Roasting Organic Brussels Sprouts

Chef David Lawrence knows that many consumers—even organic cooks who incorporate ample servings of fresh vegetables in their daily diets—have issues with Brussels sprouts.

“They’ve gotten such a bad rap over the years. Many people have bad memories associated with them from childhood, so they automatically assume they don’t like them,” says Chef Lawrence, a Los Angeles-based private chef, cooking instructor and coauthor of “KidShape Café”—a cookbook for parents who want to encourage healthful eating. (Visit his website for more information on the KidShape program.)

“Those same people are really surprised at how good this vegetable can be when it’s roasted at a high temperature and sprinkled with a bit of coarse salt,” he tells Organic Authority. “It’s a completely different taste experience!”

It’s also a very simple cooking technique.

“I just give them a quick rinse, cut off the tough ends and remove any yellow outer leaves,” Chef Lawrence says. “Then it’s as simple as tumbling them onto a large baking sheet and giving them a light drizzle of extra virgin olive oil and a good sprinkling of salt and pepper. The key is to roast them at a really high temperature until they’re just cooked through and the outer leaves are brown and crisp—about 20 to 25 minutes.”

Here’s his foolproof recipe. Note: Because you follow an organic lifestyle, Organic Authority recommends using certified organic ingredients, when available, in all recipes to minimize your risk of exposure to pesticides, chemicals and preservatives.

Roasted Brussels Sprouts

(Makes 6 servings)

1½ lbs. Brussels sprouts
Nonfat olive oil spray
Salt and pepper, to taste

  1. Preheat oven to 400°.
  2. Wash Brussels sprouts and pat dry on paper towels.
  3. Place in a single layer on a baking sheet. Spray lightly with olive oil spray, and sprinkle with salt and pepper.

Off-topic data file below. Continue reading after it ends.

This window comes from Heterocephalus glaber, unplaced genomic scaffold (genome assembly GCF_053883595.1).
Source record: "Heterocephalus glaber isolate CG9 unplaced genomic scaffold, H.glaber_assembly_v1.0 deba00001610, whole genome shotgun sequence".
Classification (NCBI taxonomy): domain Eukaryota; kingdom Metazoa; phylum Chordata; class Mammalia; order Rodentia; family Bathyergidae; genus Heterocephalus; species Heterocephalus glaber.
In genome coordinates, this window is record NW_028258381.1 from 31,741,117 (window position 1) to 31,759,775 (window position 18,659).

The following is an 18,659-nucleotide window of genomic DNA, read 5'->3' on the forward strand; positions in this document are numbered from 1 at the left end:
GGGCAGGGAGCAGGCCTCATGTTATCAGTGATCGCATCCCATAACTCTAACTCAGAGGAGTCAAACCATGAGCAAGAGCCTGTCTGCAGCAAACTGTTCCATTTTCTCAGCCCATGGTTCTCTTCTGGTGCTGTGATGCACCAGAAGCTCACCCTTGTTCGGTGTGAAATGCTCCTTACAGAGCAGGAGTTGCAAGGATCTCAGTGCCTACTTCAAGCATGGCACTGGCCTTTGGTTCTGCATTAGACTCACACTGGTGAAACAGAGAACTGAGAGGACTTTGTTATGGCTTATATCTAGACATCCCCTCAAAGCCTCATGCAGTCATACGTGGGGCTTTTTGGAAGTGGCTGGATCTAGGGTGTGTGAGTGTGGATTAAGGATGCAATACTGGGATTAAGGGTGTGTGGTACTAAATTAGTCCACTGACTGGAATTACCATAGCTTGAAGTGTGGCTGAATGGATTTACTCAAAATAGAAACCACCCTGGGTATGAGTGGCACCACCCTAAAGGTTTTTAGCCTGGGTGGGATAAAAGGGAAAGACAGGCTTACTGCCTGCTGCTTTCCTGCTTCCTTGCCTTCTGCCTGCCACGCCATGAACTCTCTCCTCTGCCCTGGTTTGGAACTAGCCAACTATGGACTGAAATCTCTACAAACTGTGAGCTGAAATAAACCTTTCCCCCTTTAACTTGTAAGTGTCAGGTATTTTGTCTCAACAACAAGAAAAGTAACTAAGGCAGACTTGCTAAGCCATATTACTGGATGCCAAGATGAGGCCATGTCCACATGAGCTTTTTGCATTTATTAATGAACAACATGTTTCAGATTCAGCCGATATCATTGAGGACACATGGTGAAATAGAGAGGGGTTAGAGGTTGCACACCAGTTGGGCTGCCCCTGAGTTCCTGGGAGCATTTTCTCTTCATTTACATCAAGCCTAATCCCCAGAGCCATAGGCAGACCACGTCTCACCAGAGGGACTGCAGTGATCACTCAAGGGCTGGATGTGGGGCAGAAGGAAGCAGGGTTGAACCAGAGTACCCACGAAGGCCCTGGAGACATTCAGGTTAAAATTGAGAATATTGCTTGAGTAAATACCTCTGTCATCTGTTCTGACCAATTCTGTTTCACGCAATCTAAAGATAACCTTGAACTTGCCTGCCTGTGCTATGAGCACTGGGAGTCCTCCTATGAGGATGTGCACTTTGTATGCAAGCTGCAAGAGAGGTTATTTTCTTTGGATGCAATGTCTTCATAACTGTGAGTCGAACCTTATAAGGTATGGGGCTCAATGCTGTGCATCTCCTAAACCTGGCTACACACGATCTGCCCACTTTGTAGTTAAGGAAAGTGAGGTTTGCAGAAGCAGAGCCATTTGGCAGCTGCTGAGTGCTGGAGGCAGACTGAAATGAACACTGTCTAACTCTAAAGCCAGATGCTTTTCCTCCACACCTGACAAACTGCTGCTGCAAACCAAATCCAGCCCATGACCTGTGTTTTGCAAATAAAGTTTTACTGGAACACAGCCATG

Roast for 20 to 25 minutes until brown and crisp.
  4. Serve immediately.

“Let me assure you these are not those mushy, over-boiled, grayish-green things you remember,” Chef Lawrence says. “They are completely different when they are roasted: sweet and crunchy and—yes, it’s true—tasty.”

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  • Sandra Hawk Record  November 17, 2005 at 12:36 pm

    I’m neither a chef or a culinary expert, but I do know a wonderful way to cook these! Rinse and pat dry, roll them on a plate with a little bit of olive oil. Place on a sheet of heavy-duty foil; add salt, pepper and balsamic vinegar to taste.

    Fold foil into an airtight package and bake in oven for 35–45 minutes at 350 degrees. Time kind of depends on the amount being cooked.) I just did 2 pounds of them over the weekend, and it took 45 minutes.

    They’re yummy this way, I promise. Plus, no mess and a minimum of stinky cooking smells!

  • Lorenzo  July 24, 2009 at 1:36 pm

    I am going to try these roated brussel sprouts. My wife has the predisposition that is mentioned against them. but if they indeed turn out as tasty as they sound, maybe- just maybe she will try them.

    On the subject of brussel sprouts, I once has a basset hound that would eat raw brussel sprouts and would catch them when thrown with a moderate baseball throw overhand at 15 feet- she would jump and catch them in midair and then chomp them down. She ate them raw, they didn’t have to be cooked, roasted or even defrosted.

    Thaks for your website and for sharing this recipe for free.

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